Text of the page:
A still from "Dear Angelica." Allsbrook is hoping that the vr tools of the future, of which Quill seems to be at the forefront, "help us to work together with our friends to make complete worlds for our viewers to walk around in, and change. I'm sure this is something we will see from most direct VR creation tools in the coming year." A still from "Dear Angelica." Allsbrook is hoping that the vr tools of the future, of which Quill seems to be at the forefront, "help us to work together with our friends to make complete worlds for our viewers to walk around in, and change. I'm sure this is something we will see from most direct VR creation tools in the coming year."
BusinessVR

Facebook Shuts Down Oculus Story Studio, Its VR Filmmaking Group

Without any warning, Facebook announced this afternoon that it would shut down its Oculus Story Studio division.

Story Studio, launched in January 2015, was the filmmaking group within its virtual reality division Oculus. The unit counted former Pixar employees Saschka Unseld and Max Planck among its senior management; Unseld was creative director and Planck was the technical director.

The group, headed by Edward Saatchi, had been tasked with investigating the possibilities of non-linear, real-time, and augmented reality storytelling, and had created projects such as Henry and Dear Angelica, the latter of which made use of a custom drawing tool called Quill.

In a blog post explaining the decision, Jason Rubin, vp of content at Oculus, said that while Facebook was shifting away from internal content creation, it would remain committed to the vr film and creative content ecosystem. The company says that it is reallocating resources from Story Studio to fund third-party vr artists and developers:

Last year, we committed an additional $250M to fund vr content from developers all over the world. That investment supported games like Robo Recall, Rock Band VR, and Wilson’s Heart, plus powerful vr experiences like Through the Ages from Felix & Paul and the Follow My Lead experience featuring the 2016 NBA finals.

We’re going to carve out $50M from that financial commitment to exclusively fund non-gaming, experiential vr content. This money will go directly to artists to help jumpstart the most innovative and groundbreaking vr ideas.

Rubin wrote that Facebook will also continue to provide resources and programs to help creators get started in vr, including tutorials, production and distribution tips, best practices for vr development, and chances to connect with leaders in the community.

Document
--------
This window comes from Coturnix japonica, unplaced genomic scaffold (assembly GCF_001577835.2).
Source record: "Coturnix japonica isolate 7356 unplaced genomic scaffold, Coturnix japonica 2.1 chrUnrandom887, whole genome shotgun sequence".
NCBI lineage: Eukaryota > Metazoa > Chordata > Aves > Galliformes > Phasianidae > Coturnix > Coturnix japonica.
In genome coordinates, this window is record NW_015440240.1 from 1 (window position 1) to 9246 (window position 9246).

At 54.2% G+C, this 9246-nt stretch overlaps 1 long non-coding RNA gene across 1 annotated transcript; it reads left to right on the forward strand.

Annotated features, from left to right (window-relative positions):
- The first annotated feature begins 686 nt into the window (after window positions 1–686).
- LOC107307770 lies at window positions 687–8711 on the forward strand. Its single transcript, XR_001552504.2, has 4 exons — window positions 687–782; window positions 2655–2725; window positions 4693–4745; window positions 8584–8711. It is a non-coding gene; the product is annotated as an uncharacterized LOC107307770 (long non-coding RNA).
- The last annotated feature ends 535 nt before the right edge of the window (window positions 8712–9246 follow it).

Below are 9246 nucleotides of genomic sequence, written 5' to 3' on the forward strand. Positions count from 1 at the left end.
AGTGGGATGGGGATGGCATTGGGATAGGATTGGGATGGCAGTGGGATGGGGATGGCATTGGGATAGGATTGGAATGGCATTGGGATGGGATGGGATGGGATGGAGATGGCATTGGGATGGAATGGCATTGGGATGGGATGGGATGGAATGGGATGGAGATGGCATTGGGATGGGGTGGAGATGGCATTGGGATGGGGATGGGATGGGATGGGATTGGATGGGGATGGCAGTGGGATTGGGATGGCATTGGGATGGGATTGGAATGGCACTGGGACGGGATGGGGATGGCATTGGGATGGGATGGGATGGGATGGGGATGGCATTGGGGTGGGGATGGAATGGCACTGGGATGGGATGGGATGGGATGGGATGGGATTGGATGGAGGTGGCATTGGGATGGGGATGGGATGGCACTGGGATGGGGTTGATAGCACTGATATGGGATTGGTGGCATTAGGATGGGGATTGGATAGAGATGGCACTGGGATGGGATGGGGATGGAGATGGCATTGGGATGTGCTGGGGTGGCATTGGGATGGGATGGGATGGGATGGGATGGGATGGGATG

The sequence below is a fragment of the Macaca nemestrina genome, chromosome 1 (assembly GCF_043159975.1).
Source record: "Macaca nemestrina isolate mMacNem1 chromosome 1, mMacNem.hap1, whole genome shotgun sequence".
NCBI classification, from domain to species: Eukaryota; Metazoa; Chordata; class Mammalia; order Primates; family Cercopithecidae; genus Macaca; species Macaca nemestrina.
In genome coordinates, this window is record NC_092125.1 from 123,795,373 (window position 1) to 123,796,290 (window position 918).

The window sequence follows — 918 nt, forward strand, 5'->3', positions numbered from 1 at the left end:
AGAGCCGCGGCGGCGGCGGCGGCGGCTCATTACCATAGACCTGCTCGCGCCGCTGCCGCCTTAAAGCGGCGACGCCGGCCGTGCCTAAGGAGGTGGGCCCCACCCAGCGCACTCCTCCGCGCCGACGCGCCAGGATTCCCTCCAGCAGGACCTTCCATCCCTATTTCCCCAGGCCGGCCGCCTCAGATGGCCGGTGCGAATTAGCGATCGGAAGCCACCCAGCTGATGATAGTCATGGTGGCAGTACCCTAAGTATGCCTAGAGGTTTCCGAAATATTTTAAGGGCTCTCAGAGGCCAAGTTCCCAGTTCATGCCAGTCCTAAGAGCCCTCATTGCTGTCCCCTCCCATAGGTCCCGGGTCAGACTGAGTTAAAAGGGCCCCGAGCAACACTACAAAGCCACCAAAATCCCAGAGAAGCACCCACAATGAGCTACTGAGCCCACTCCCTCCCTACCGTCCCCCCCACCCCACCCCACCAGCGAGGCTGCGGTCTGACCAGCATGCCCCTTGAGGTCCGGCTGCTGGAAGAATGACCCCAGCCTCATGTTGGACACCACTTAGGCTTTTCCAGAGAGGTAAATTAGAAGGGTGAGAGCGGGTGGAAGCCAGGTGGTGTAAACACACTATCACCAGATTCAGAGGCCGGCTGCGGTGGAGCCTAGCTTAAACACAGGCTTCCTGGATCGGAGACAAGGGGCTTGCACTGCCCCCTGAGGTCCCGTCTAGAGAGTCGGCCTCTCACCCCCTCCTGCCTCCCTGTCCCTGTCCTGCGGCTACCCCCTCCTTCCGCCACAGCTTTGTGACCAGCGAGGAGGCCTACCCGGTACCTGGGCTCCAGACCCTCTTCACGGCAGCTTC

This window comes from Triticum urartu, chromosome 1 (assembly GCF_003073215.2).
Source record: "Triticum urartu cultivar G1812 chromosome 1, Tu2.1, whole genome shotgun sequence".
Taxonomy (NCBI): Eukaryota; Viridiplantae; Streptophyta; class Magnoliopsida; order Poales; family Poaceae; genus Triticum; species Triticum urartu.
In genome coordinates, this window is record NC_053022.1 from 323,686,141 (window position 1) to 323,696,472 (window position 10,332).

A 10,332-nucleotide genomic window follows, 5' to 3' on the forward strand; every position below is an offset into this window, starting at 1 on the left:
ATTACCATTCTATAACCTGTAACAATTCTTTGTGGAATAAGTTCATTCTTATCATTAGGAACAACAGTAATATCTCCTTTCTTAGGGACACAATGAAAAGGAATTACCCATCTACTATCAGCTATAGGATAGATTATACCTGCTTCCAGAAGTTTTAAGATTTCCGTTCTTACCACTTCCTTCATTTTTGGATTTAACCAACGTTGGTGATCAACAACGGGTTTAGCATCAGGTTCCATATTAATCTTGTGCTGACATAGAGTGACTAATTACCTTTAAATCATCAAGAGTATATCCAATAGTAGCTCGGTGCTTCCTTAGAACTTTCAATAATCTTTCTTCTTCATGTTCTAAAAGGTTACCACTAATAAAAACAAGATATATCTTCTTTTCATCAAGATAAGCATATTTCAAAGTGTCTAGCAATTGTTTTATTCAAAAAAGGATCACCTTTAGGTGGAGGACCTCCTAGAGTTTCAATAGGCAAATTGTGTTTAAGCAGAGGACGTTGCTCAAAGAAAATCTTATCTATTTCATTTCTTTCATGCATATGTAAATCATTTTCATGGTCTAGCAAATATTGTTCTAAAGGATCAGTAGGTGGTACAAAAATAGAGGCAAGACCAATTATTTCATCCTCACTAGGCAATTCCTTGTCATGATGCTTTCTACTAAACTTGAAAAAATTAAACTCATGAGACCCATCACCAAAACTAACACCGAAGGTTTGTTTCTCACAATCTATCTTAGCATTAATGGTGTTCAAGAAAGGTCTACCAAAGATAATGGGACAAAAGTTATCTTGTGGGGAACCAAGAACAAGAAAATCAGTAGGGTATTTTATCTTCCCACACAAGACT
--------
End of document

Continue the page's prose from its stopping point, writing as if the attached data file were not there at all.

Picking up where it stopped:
While all of the Story Studio projects that had been in production have been cancelled, Facebook is inviting the fifty employees in the Story Studio division to apply for other positions within the Oculus group. Among the projects that had been in development within the unit was a virtual reality adaptation of Neil Gaiman’s The Wolves in the Walls.

  • alt animation podcast

    Makes sense in a way, no one is buying VR to watch films. Facebook invested in the tech to make a virtual hangout space

  • This is a surprise. This studio motivated/inspired me to get into VR storytelling. I still look forward to hearing the production postings on the Oculus website. The talented Goro Fujita – nooo!

  • Pedro Nakama

    In a related story it seems like they want to make movies now.
    http://www.cnbc.com/2017/05/04/facebook-jhiring-film-producer.html

    • Daikuma Forest

      They’re looking for a producer, which means they don’t want to fund it by themselves.

  • Cameron Ward

    Sad, but i’m not surprised. I don’t know anyone who has VR and uses it for nothing, but games. Even that Oscar nominated short that was made with the use of VR in mind felt fine without it.

    • KW

      Its a new toy that anyone technology or CG related is desperate to find a use for when really its best application is games. Im still baffled why Facebook was even interested in Occulus to begin with. They dont make games, they know nothing about making games and its use outside of games is limited. There’s even Ad agencies trying to figure out uses for VR, but really who needs to watch a commercial in VR?
      The real non-game related tech people should be jumping on is augmented reality. That has far more real-world practical uses.

      • It wouldn’t surprise me if it’s going through a sort of growing pains phase at the moment.

  • Strong Enough

    how did divisions like that even make money?